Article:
Brandeis at 75

‘I Was Worth Trying to Help’

Part of Exceptional Results

Computer scientist Leslie Lamport, GSAS MA’63, PhD’72, H’17, never thought mathematics was rigorous — until he came to Brandeis.

Geometry proofs that relied on pictures felt like sleight of hand. Even calculus struck him as analytically deficient.

Then he took a class with Richard Palais, now a professor emeritus of mathematics. Palais approached calculus with a thoroughness he’d never seen before. “Dick made me realize that if I understood any math, I could reason completely rigorously about it,” Lamport says.

Lamport went on to develop brilliant algorithms using the mathematical approach he learned at Brandeis. In a series of papers starting in the 1970s, he devised the mathematical formulas that undergird distributed computer networking, the process whereby multiple computers talk to one another without relying on a coordinating central computer.

These formulas are among the algorithms that run the World Wide Web. Distributed networking allows millions of computers to share data, perform computations, and make decisions, without the time-consuming process of calling into a central node for instructions. It also ensures the system can keep going if any computers fail.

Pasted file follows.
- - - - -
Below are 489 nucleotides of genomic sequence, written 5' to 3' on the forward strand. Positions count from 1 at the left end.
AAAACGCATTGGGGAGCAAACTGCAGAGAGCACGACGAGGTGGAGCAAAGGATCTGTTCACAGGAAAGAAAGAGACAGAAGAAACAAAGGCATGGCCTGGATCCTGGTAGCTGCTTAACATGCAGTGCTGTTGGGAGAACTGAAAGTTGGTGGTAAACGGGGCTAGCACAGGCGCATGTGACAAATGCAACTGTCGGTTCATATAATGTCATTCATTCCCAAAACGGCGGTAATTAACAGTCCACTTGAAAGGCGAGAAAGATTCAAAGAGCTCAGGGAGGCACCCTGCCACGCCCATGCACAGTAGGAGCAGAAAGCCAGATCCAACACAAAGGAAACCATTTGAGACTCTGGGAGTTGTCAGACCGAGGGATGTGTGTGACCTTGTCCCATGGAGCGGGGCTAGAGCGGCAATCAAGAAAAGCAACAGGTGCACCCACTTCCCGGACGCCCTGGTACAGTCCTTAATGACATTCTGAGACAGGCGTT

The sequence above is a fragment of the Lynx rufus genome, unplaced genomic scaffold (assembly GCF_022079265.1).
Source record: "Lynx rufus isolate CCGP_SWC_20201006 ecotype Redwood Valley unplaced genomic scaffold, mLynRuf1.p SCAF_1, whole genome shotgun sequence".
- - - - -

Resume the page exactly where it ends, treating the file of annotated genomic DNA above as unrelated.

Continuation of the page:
As pioneering computer scientist Robert Taylor has said, “You like using the internet, you owe Leslie.”

In 2013, Lamport received the A.M. Turing Award, computer science’s Nobel Prize.

Now a distinguished scientist at Microsoft Research Lab, Lamport says he is especially grateful to Brandeis’ math department for an act of faith: It accepted him back after he dropped out.

Shortly after earning his master’s, Lamport left to study music and, for several years, taught math at a small Vermont college. He eventually realized math was for him after all. “Brandeis realized I was very smart, and I was worth trying to help,” he says.

For the past 25 years, Lamport has worked on developing a system of tools and techniques for computer programming called TLA+ (Temporal Logic of Actions). It asks programmers to create an outline, expressed in mathematical theorems, that explains what the software program will do and how it will do it.

In many ways, it requires them to employ the same analytical rigor Lam­port discovered at Brandeis.